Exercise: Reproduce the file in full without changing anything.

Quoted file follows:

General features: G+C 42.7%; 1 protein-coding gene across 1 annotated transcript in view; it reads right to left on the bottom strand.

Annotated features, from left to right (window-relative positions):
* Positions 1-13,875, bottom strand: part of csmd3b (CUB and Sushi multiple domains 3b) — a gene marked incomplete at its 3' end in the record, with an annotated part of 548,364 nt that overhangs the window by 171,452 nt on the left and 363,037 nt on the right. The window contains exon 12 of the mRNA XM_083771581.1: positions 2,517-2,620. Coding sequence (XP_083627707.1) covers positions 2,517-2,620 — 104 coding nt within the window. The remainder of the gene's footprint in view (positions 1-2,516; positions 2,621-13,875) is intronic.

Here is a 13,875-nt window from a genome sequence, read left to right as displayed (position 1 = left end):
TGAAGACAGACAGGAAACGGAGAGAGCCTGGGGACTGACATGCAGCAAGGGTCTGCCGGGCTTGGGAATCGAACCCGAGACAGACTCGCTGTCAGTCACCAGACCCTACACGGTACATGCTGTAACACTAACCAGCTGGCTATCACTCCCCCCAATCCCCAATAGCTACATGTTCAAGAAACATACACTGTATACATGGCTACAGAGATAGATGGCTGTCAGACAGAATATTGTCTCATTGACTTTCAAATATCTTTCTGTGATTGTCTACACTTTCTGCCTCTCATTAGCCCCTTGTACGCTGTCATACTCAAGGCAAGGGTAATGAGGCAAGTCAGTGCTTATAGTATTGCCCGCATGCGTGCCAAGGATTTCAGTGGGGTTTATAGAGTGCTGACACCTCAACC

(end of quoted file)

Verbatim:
General features: G+C 42.7%; 1 protein-coding gene across 1 annotated transcript in view; it reads right to left on the bottom strand.

Annotated features, from left to right (window-relative positions):
* Positions 1-13,875, bottom strand: part of csmd3b (CUB and Sushi multiple domains 3b) — a gene marked incomplete at its 3' end in the record, with an annotated part of 548,364 nt that overhangs the window by 171,452 nt on the left and 363,037 nt on the right. The window contains exon 12 of the mRNA XM_083771581.1: positions 2,517-2,620. Coding sequence (XP_083627707.1) covers positions 2,517-2,620 — 104 coding nt within the window. The remainder of the gene's footprint in view (positions 1-2,516; positions 2,621-13,875) is intronic.

Here is a 13,875-nt window from a genome sequence, read left to right as displayed (position 1 = left end):
TGAAGACAGACAGGAAACGGAGAGAGCCTGGGGACTGACATGCAGCAAGGGTCTGCCGGGCTTGGGAATCGAACCCGAGACAGACTCGCTGTCAGTCACCAGACCCTACACGGTACATGCTGTAACACTAACCAGCTGGCTATCACTCCCCCCAATCCCCAATAGCTACATGTTCAAGAAACATACACTGTATACATGGCTACAGAGATAGATGGCTGTCAGACAGAATATTGTCTCATTGACTTTCAAATATCTTTCTGTGATTGTCTACACTTTCTGCCTCTCATTAGCCCCTTGTACGCTGTCATACTCAAGGCAAGGGTAATGAGGCAAGTCAGTGCTTATAGTATTGCCCGCATGCGTGCCAAGGATTTCAGTGGGGTTTATAGAGTGCTGACACCTCAACC